Tip Tuesday: 5 Ways to Avoid Yoga Auto-Pilot
Tip Tuesday is a weekly feature where I offer a few yoga tips that have worked for me in the hopes that they can help you too.
Once you’ve been doing yoga awhile and you’re familiar with the poses, it’s very easy to go on auto-pilot in yoga. You body has some muscle memory and you no longer have to think as much about how to do each pose. Consequently, while you stop thinking about the poses, the mind starts to wander and think about other things. While your body might be in the pose, your breath, mind, and spirit have vacated.
When you practice yoga on auto-pilot, yes, you’ve technically done the physical practice, but how much benefit are you getting out of just going through the motions? It’s a bit like saying you read a book when all you did was turn the pages.
Auto-pilot is, well, very automatic. To stay out of it, I find that I have to trick my brain into getting back into my body. Here are a few ways that help me stay mindful and present in the practice:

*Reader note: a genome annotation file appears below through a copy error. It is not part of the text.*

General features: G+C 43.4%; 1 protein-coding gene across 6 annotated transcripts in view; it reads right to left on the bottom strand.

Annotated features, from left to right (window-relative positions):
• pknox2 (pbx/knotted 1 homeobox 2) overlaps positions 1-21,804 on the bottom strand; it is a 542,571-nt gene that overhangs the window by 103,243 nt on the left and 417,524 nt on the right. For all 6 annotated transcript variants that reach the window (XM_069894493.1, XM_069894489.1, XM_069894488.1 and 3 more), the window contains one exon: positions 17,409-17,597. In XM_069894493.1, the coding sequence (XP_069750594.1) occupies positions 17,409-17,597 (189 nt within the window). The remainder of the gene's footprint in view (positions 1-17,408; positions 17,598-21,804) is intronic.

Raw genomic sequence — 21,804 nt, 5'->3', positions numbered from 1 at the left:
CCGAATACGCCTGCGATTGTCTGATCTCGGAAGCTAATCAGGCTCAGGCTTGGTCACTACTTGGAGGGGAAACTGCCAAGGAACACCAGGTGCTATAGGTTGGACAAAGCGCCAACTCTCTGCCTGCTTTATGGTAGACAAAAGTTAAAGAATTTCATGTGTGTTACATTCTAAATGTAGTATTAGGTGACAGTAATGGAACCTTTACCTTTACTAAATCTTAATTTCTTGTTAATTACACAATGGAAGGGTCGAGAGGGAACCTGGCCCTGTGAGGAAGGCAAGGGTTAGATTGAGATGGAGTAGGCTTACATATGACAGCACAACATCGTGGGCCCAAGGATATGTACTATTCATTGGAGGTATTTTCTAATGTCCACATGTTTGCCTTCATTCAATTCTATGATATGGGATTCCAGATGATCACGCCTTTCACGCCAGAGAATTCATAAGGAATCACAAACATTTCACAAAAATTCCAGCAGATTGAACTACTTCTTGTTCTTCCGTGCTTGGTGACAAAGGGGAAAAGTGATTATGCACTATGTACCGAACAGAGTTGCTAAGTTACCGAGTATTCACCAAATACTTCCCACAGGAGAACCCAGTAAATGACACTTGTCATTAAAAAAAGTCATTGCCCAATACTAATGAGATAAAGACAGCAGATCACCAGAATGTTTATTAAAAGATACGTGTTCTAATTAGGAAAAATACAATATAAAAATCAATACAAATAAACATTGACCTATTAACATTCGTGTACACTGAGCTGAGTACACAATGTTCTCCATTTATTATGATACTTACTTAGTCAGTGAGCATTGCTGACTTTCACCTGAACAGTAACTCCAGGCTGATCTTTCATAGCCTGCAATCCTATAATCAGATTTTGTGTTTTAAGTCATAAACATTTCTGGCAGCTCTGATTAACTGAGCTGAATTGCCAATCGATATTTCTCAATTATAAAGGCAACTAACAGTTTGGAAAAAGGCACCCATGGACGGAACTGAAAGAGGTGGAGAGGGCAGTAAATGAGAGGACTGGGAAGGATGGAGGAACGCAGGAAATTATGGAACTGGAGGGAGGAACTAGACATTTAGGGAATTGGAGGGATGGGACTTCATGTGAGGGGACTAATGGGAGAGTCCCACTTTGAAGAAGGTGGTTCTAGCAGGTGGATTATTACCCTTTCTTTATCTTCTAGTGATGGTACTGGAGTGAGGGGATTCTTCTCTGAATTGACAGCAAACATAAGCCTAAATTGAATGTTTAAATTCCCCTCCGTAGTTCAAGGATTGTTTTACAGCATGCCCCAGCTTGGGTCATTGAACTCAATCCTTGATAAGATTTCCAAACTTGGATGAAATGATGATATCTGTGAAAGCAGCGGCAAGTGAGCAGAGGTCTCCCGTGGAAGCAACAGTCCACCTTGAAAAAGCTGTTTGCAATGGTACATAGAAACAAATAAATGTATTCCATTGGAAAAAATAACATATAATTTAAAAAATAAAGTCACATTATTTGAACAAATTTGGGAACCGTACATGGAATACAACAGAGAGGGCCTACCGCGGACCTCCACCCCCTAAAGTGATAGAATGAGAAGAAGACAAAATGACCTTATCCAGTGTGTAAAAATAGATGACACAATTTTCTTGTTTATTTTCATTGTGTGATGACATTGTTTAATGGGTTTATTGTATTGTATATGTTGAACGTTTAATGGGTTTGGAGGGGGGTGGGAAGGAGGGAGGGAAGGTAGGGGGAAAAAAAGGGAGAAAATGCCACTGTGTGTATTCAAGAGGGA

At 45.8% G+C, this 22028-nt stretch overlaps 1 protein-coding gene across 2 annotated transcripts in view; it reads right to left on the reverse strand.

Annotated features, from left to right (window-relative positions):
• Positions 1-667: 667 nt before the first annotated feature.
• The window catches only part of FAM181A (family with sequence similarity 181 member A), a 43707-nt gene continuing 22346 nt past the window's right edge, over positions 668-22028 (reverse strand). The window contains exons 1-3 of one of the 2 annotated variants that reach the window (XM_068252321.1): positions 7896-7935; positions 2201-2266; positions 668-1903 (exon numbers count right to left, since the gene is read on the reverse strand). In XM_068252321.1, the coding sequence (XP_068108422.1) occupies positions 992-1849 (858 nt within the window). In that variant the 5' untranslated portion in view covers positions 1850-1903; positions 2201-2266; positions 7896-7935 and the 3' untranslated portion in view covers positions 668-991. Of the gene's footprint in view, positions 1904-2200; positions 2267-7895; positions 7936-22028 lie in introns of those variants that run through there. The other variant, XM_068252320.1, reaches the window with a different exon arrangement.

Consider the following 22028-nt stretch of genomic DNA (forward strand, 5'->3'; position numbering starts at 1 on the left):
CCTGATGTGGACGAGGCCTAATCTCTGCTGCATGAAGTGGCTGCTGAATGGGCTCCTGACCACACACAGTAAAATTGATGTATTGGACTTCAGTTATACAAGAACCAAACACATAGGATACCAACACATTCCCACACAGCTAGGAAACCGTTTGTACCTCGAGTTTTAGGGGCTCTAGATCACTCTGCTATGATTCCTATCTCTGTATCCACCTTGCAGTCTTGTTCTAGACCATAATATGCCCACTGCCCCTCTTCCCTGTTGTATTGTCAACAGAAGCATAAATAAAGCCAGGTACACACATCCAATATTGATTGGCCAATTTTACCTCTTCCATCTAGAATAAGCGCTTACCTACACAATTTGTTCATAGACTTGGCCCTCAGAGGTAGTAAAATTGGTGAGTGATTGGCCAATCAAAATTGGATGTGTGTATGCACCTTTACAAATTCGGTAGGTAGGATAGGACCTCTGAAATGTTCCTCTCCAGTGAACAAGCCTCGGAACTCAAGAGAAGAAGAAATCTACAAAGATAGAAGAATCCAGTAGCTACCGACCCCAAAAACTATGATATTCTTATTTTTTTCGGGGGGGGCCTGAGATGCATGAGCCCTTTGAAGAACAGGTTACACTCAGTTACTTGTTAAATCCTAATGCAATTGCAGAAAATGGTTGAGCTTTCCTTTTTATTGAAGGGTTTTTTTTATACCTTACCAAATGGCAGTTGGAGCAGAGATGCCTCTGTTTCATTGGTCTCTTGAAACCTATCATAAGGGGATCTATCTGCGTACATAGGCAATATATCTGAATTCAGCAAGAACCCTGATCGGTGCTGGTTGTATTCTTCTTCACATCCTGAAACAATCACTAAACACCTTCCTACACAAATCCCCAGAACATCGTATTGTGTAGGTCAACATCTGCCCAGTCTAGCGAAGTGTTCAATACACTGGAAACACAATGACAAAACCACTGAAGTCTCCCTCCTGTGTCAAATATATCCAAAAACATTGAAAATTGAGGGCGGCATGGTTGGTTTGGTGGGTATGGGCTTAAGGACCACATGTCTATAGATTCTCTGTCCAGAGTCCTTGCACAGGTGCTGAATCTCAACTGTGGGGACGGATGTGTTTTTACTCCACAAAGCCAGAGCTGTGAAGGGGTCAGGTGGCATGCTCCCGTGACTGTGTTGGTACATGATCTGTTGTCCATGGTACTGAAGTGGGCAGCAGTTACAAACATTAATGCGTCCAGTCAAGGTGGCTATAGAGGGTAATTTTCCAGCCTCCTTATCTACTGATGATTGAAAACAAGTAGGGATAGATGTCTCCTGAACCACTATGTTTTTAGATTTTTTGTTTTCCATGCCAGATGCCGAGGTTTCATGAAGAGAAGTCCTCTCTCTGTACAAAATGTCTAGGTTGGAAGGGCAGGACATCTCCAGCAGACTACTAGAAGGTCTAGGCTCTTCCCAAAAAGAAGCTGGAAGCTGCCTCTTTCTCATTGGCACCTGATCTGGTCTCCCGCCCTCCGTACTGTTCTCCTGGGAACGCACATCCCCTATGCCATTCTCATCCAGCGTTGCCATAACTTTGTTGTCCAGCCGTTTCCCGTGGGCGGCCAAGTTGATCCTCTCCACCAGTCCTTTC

1. Change the cross of your hands Clasp your hands, then move your fingers over one. It will feel very strange because you are not habituated to interlacing your hands this way. You can do this in any hand-clasping pose such as elbow to knee, ostrich, and wide-legged forward bend.
2. Start off on a different side If you usually start with your right side, start with the left. If you generally start with the left, begin with the left. Or mix it up. If you’re doing sun salutations, alternate starting with the right or left foot and/or alternate between classical and B series sun salutations.
3. Find a point of focus Pick an area of the body to be your focus as you come into the pose
4. Try a variation Play with different variations on classical poses. You might try dolphin or downward dog with one leg up. Or try reverse warrior with the back arm wrapped around the waist. Get fascinated by what movements feel good to you and what variations help you experience the pose in a new way.
5. Take it up a notch Bring yourself out of your comfort zone and try out the next step in advancing the pose. If your balance is steady in tree, try bringing your arms overhead. Try turbo dog every time you come into downward dog. See if you can hold an intense pose for longer. If you’re feeling steady in forearm balance or handstand, explore leg variations with the legs in badha konasana, splits, or lotus. There’s always a place to find the next challenge in a pose.
Got a tip that helps you stay out of auto-pilot mode? Please share about it in the comments.